Electron microscopy
Linear Least Squares Fitting Technique
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Linear least squares fitting (LLSF) technique is the simplest and most commonly used form of linear regression and provides a solution to a problem of finding the best fitting straight line through a set of points.

There are many applications with this technique, for instance, in the quantifications in electron- and photon-induced X-rays, linear least-square fitting can be used to deconvolute the overlapped peaks once the continuum background is eliminated by a proper technique. In the LLSF method, it is assumed that each channel of the measured spectrum is equal to the sum of a set of the reference spectra in the same channel, as given below,
         rj = Aj1•Rj1 + Aj2•Rj2 + Aj3•Rj3 + ... + Ajn•Rjn + Ej ---------------------- [1760a]
           Linear Least Squares Fitting Technique ---------------------------------- [1760b]
          j -- The channel j.
          rj -- The measured signal in chanel j.
          Aj1, Aj2, Rj3 ... Ajn -- The corresponding coefficients which are used to LLSF fitting.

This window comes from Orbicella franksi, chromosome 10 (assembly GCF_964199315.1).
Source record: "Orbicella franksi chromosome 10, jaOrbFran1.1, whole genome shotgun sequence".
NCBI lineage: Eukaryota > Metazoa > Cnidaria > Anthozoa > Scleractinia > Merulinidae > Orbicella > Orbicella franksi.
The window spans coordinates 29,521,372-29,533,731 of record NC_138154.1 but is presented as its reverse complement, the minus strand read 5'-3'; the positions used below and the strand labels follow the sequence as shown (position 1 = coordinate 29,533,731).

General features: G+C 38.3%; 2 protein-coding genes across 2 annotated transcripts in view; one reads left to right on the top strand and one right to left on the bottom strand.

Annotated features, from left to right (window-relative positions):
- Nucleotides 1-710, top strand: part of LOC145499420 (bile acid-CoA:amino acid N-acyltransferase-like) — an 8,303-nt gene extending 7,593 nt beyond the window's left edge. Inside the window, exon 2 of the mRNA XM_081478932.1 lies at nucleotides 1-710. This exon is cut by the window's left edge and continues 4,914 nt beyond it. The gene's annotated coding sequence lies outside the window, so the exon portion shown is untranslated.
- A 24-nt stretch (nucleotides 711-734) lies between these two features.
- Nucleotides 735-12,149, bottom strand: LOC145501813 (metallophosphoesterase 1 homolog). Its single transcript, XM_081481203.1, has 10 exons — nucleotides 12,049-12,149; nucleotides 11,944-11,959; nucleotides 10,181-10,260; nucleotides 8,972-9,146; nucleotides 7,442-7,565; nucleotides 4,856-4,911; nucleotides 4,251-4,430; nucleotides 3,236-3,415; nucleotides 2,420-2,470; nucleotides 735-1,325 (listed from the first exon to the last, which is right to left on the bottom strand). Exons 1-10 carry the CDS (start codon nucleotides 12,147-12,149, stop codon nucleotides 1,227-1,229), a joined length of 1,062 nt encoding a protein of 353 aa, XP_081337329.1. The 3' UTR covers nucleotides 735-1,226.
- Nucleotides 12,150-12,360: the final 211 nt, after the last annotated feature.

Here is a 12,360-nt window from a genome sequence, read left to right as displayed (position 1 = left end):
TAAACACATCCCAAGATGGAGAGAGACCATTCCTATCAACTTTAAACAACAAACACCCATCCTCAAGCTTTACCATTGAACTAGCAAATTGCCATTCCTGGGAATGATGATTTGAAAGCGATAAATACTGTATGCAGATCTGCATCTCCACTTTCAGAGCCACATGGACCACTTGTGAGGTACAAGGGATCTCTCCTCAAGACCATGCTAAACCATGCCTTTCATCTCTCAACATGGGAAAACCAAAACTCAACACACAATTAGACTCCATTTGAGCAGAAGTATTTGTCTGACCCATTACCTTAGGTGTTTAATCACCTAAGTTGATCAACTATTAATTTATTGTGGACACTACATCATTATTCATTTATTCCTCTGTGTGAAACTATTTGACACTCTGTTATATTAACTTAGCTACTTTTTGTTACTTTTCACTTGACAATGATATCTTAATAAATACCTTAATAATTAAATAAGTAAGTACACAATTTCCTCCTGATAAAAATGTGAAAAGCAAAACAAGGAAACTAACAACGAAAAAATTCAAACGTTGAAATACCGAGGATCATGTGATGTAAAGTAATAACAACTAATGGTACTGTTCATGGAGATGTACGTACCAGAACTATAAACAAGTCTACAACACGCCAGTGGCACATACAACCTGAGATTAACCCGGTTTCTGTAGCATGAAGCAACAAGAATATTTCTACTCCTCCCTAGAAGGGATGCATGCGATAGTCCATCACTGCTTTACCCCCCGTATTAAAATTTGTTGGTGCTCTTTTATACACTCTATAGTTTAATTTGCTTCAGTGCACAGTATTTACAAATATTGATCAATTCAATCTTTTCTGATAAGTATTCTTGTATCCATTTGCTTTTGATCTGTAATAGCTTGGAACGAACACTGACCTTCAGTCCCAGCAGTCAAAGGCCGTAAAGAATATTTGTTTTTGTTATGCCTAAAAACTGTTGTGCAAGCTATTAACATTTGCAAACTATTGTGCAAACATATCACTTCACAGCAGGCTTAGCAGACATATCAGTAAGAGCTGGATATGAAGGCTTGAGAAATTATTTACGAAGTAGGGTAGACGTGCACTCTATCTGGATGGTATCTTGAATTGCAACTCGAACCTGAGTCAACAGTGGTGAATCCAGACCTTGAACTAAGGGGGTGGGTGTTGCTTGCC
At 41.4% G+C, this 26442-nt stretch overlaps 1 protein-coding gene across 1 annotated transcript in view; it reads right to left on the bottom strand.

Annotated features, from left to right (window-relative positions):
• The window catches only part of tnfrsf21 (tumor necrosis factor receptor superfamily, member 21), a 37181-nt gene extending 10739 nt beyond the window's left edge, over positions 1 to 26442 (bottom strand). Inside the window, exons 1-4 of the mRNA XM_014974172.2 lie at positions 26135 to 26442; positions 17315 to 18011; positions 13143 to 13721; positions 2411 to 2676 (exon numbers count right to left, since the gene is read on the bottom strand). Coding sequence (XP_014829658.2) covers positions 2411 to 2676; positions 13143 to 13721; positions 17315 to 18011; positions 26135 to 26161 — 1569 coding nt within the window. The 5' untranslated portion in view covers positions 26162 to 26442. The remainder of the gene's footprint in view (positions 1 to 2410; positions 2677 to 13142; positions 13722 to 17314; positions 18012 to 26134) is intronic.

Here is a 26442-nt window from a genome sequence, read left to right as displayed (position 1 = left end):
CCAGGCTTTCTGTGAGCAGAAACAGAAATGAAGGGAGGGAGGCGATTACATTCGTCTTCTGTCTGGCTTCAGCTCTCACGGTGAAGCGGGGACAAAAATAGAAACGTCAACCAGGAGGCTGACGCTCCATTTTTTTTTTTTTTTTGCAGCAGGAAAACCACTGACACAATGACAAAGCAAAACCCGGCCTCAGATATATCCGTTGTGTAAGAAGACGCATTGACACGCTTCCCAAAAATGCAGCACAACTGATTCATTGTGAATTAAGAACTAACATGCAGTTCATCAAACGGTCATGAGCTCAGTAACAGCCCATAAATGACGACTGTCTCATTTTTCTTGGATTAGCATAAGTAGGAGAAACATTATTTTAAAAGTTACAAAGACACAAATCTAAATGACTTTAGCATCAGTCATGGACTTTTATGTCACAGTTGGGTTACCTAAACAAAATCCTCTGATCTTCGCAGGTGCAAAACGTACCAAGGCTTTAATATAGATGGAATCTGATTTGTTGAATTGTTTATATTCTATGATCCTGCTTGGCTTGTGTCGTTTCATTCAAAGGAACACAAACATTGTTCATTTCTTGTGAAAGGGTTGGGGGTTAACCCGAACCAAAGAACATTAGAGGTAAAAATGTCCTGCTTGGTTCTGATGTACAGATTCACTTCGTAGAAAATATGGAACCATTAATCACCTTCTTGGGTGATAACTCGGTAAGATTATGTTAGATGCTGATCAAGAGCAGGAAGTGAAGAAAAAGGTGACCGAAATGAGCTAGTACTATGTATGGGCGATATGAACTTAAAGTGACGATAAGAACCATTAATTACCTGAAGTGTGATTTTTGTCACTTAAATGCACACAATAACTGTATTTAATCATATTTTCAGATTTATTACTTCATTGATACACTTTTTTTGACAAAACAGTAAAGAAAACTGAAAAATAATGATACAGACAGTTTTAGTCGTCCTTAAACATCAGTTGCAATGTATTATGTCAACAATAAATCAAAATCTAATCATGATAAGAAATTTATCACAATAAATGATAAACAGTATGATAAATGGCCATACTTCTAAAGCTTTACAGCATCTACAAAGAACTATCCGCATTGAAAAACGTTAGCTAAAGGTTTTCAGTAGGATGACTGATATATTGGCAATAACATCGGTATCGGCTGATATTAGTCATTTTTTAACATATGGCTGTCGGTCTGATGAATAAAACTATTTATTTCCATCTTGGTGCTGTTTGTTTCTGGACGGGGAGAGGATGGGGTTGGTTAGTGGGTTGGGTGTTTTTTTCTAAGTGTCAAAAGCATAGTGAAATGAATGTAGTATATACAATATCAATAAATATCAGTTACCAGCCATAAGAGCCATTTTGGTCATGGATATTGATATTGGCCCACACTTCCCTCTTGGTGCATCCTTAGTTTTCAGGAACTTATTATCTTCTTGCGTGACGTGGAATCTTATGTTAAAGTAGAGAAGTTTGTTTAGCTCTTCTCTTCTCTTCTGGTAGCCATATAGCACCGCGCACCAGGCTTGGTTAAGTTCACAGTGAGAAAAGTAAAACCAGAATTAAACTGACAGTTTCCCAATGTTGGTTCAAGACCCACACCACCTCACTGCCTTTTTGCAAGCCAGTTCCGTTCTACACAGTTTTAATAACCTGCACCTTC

Rj1, Rj2, Rj3 ... Rjn -- The signals of the reference spectra in chanel j.
          Ej -- The statistical error which represents the degree of noise and fluctuation in channel j.
          1, 2, ... n -- The pure elements.

The reference spectra may be any set of curves that can be extracted from a proper model, including the information of the shape and amplitude of the particular X-ray lines of interest. In general, such references are a set of measured spectra from the pure elements 1, 2, ... n. According to the least-squares method, the best set of the Ai coefficients are obtained by minimizing the value of x2, which is given by,
        Linear Least Squares Fitting Technique ------------------------------- [1760c]
             Linear Least Squares Fitting Technique ----------------------------- [1760d]
          x2 -- The Chi-Squared.
          σj -- The standard deviation that represents the statistical uncertainty of rj.

In ideal least-squares fitting, if the x2 is normalized (dividing by the number of fitted points minus degrees of freedom), it should be approximately one in average. Values of x2 that are much greater than one indicates some systematic error in the fit.

Different from the ideal case described in Equation 1760b, the practical least-squares fitting must incorporate a treatment of the continuum differences. [1]










[1] McCarthy, J.J., and F.H. Schamber, 1981, Least-Squares Fit with Digital Filter: A Status Report.  In Energy Dispersive X-ray Spectrometry, edited by K.F.J. Heinrich, D.E. Newbury, R.L. Myklebust, and C.E. Fiori, pp. 273-296.  National Bureau of Standards Special Publication 604, Washington, D.C.